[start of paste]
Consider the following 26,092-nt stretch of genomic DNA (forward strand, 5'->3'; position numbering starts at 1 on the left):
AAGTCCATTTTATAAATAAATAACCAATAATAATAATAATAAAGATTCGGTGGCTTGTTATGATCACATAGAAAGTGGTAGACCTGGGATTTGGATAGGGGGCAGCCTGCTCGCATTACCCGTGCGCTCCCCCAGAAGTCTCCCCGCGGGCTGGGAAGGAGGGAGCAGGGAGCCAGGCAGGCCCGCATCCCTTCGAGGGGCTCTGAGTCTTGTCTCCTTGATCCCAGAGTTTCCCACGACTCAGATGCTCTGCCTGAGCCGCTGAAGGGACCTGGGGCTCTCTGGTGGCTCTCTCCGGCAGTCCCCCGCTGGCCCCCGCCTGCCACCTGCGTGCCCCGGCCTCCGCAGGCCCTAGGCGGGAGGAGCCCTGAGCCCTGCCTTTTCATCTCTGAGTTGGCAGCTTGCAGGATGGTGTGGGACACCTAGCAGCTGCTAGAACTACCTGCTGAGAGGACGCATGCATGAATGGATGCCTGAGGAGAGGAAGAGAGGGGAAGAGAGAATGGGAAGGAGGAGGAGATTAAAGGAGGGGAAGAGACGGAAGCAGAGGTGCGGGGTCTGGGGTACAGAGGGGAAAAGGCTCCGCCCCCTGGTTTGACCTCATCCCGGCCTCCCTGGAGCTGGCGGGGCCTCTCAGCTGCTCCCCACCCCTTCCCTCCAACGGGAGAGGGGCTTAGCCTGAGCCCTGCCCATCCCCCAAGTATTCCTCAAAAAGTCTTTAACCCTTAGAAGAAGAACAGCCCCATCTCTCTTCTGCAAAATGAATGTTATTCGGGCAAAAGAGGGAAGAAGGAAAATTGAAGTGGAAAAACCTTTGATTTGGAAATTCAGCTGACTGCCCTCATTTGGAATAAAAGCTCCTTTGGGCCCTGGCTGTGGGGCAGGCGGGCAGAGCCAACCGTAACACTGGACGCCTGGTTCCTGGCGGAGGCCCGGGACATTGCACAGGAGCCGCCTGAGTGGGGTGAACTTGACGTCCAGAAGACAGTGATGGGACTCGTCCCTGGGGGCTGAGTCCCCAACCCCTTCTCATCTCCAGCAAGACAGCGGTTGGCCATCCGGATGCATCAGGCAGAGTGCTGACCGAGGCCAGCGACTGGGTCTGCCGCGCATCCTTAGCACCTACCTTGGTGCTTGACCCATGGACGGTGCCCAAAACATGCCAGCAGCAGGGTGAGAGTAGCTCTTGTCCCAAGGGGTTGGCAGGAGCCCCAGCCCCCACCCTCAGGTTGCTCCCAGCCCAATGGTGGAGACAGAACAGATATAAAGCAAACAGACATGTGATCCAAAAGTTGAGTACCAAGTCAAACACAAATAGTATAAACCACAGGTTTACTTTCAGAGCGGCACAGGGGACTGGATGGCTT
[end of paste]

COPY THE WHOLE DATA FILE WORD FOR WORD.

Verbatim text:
Consider the following 26,092-nt stretch of genomic DNA (forward strand, 5'->3'; position numbering starts at 1 on the left):
AAGTCCATTTTATAAATAAATAACCAATAATAATAATAATAAAGATTCGGTGGCTTGTTATGATCACATAGAAAGTGGTAGACCTGGGATTTGGATAGGGGGCAGCCTGCTCGCATTACCCGTGCGCTCCCCCAGAAGTCTCCCCGCGGGCTGGGAAGGAGGGAGCAGGGAGCCAGGCAGGCCCGCATCCCTTCGAGGGGCTCTGAGTCTTGTCTCCTTGATCCCAGAGTTTCCCACGACTCAGATGCTCTGCCTGAGCCGCTGAAGGGACCTGGGGCTCTCTGGTGGCTCTCTCCGGCAGTCCCCCGCTGGCCCCCGCCTGCCACCTGCGTGCCCCGGCCTCCGCAGGCCCTAGGCGGGAGGAGCCCTGAGCCCTGCCTTTTCATCTCTGAGTTGGCAGCTTGCAGGATGGTGTGGGACACCTAGCAGCTGCTAGAACTACCTGCTGAGAGGACGCATGCATGAATGGATGCCTGAGGAGAGGAAGAGAGGGGAAGAGAGAATGGGAAGGAGGAGGAGATTAAAGGAGGGGAAGAGACGGAAGCAGAGGTGCGGGGTCTGGGGTACAGAGGGGAAAAGGCTCCGCCCCCTGGTTTGACCTCATCCCGGCCTCCCTGGAGCTGGCGGGGCCTCTCAGCTGCTCCCCACCCCTTCCCTCCAACGGGAGAGGGGCTTAGCCTGAGCCCTGCCCATCCCCCAAGTATTCCTCAAAAAGTCTTTAACCCTTAGAAGAAGAACAGCCCCATCTCTCTTCTGCAAAATGAATGTTATTCGGGCAAAAGAGGGAAGAAGGAAAATTGAAGTGGAAAAACCTTTGATTTGGAAATTCAGCTGACTGCCCTCATTTGGAATAAAAGCTCCTTTGGGCCCTGGCTGTGGGGCAGGCGGGCAGAGCCAACCGTAACACTGGACGCCTGGTTCCTGGCGGAGGCCCGGGACATTGCACAGGAGCCGCCTGAGTGGGGTGAACTTGACGTCCAGAAGACAGTGATGGGACTCGTCCCTGGGGGCTGAGTCCCCAACCCCTTCTCATCTCCAGCAAGACAGCGGTTGGCCATCCGGATGCATCAGGCAGAGTGCTGACCGAGGCCAGCGACTGGGTCTGCCGCGCATCCTTAGCACCTACCTTGGTGCTTGACCCATGGACGGTGCCCAAAACATGCCAGCAGCAGGGTGAGAGTAGCTCTTGTCCCAAGGGGTTGGCAGGAGCCCCAGCCCCCACCCTCAGGTTGCTCCCAGCCCAATGGTGGAGACAGAACAGATATAAAGCAAACAGACATGTGATCCAAAAGTTGAGTACCAAGTCAAACACAAATAGTATAAACCACAGGTTTACTTTCAGAGCGGCACAGGGGACTGGATGGCTT